Japanese artist Shingo Yoshida explores the relationship between human and environment through the lens of story telling.
Albania-based Gallery on the Move presents three Shingo Yoshida film works, drawing inspiration from diverse sources, from Jules Verne to folklore raven tales. The exhibition is open until 1 April 2017.
Nature and human: a protagonist in his own movie
Shingo Yoshida is a Japanese photographer and video artist whose work often departs from his research into local myth and folklore and traditions of human and nature interactions. His work The End of Day and Beginning of the World (2015) – one of the three films displayed in Gallery on the Move’s exhibition – is a 20-minute homage to the expansive and stark Siberian regions of Chukota and Beringa. Speaking in a recent interview about what drew his attention to the region, Yoshida explained:
Whenever I fly back to Japan, I mostly take the route via Russia and each time I am still astonished by the vast size of this country that owns such a cultural diversity. It even owns the date line at the 180th meridian and separates two calendar days. Since my stay in the Amazonian jungle I have been into the idea of going to the South Pole as another place of extreme conditions.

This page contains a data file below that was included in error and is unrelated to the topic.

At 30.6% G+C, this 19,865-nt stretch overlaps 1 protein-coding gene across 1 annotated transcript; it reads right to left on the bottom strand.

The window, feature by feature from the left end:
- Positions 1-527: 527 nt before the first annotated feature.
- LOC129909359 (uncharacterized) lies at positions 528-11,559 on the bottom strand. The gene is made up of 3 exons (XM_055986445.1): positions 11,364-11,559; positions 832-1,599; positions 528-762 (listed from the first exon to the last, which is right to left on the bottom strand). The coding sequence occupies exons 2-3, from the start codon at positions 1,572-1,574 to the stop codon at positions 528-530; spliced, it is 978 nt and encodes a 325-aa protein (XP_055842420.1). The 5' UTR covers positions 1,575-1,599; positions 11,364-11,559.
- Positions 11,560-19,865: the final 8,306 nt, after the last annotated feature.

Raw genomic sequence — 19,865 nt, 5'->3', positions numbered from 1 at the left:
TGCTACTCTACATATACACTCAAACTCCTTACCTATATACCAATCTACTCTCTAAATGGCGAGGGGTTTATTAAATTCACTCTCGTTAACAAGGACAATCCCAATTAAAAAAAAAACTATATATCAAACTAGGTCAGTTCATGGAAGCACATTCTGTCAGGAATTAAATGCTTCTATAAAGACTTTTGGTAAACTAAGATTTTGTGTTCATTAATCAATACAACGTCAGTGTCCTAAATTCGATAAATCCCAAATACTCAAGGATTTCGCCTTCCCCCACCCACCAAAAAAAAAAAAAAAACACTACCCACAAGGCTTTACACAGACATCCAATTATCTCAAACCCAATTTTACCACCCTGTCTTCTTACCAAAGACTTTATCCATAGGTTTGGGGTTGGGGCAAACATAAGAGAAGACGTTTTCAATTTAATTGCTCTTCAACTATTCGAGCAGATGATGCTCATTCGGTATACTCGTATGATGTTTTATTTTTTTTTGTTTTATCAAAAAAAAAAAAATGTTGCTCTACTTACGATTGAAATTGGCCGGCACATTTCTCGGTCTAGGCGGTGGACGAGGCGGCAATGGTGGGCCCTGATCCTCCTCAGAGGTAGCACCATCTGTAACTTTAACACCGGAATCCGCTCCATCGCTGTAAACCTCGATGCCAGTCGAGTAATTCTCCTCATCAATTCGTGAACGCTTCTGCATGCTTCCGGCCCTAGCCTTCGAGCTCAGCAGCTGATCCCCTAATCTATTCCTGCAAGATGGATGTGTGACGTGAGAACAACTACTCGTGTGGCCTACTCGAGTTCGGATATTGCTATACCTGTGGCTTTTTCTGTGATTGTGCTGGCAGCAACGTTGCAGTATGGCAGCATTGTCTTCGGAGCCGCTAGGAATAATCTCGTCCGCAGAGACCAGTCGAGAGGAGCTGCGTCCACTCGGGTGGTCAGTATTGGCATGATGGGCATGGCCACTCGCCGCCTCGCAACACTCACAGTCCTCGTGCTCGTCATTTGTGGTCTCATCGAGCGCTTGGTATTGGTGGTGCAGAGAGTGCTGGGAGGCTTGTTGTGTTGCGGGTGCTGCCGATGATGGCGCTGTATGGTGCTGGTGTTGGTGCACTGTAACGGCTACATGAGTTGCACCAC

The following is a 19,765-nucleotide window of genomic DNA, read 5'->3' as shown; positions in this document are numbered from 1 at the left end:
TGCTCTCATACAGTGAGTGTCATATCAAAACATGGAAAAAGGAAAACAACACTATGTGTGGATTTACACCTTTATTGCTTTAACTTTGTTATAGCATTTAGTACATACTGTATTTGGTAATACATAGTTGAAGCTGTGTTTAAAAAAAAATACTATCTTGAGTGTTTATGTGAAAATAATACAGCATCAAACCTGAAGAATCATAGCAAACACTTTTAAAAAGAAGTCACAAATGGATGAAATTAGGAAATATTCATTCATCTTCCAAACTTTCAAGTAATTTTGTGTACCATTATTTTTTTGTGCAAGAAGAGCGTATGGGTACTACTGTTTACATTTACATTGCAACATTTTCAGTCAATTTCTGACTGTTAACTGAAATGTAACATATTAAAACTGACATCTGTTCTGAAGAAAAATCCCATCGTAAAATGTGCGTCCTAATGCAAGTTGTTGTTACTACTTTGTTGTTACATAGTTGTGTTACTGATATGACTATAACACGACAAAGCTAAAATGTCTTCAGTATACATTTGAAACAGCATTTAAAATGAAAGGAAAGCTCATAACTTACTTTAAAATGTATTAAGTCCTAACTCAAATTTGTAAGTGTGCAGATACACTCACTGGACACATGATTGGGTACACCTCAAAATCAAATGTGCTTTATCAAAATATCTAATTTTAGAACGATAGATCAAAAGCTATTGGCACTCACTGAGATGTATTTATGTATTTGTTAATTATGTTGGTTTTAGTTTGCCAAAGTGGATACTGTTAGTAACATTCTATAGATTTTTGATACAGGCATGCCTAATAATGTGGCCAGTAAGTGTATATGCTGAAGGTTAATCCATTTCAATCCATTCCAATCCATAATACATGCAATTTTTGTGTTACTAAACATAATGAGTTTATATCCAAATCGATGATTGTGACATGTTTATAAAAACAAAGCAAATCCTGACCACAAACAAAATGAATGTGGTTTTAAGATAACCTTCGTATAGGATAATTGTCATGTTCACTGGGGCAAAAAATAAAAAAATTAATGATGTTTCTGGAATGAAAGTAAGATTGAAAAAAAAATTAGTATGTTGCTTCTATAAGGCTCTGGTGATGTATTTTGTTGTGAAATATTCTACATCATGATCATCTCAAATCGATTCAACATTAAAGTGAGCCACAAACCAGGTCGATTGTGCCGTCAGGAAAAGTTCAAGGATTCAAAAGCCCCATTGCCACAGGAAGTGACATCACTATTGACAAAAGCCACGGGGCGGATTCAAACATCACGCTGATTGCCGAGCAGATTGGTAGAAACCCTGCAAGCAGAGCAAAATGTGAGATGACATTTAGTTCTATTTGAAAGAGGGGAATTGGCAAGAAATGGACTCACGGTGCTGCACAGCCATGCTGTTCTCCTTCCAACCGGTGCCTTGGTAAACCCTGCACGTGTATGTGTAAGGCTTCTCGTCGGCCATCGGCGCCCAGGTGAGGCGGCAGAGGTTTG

Yoshida refers to a period he spent in the Amazon jungle, researching and filming for his video I Prepared the Perfect Answer for What you Wanted (2010). In the work we find the artist alone in the middle of the Amazonian jungle. He tries in vain to find his place and utility, confronted by a nature in which every element participates in the formation of a vital ecosystem, a meaningful ensemble. Contrary to the distance that Romanticism creates between human and environment in an aestheticising project that pits nature as a cure for human suffering, Yoshida approaches nature as an extension of the human body and experience. As the protagonist of his own movie, Yoshida is seen trying to balance the practical need for survival and existential questions of meaning and relevancy.
In The End of Day and Beginning of the World Shingo Yoshida returns to the landscape of the Russian far East – as terrifying as it is beautiful – and documents his own dialogue with the environment through the lens of local raven folk tales. Raven spirits are traditionally revered in various forms by various indigenous peoples of the zone studied by Yoshida. Kutkh appears in many legends as a key figure in creation – a fertile ancestor of mankind, as a mighty shaman and as a trickster. He is a popular subject of the animist stories of the Chukchi people and plays a central role in the mythology of the Koryaks and Itelmens of Kamchatka.
Many of the stories regarding Kutkh are similar to those of the Raven among the indigenous peoples of the Pacific Northwest Coast, suggesting a long history of indirect cultural contact between Asian and North American peoples. In a statement about the work, Shingo Yoshida described the production process: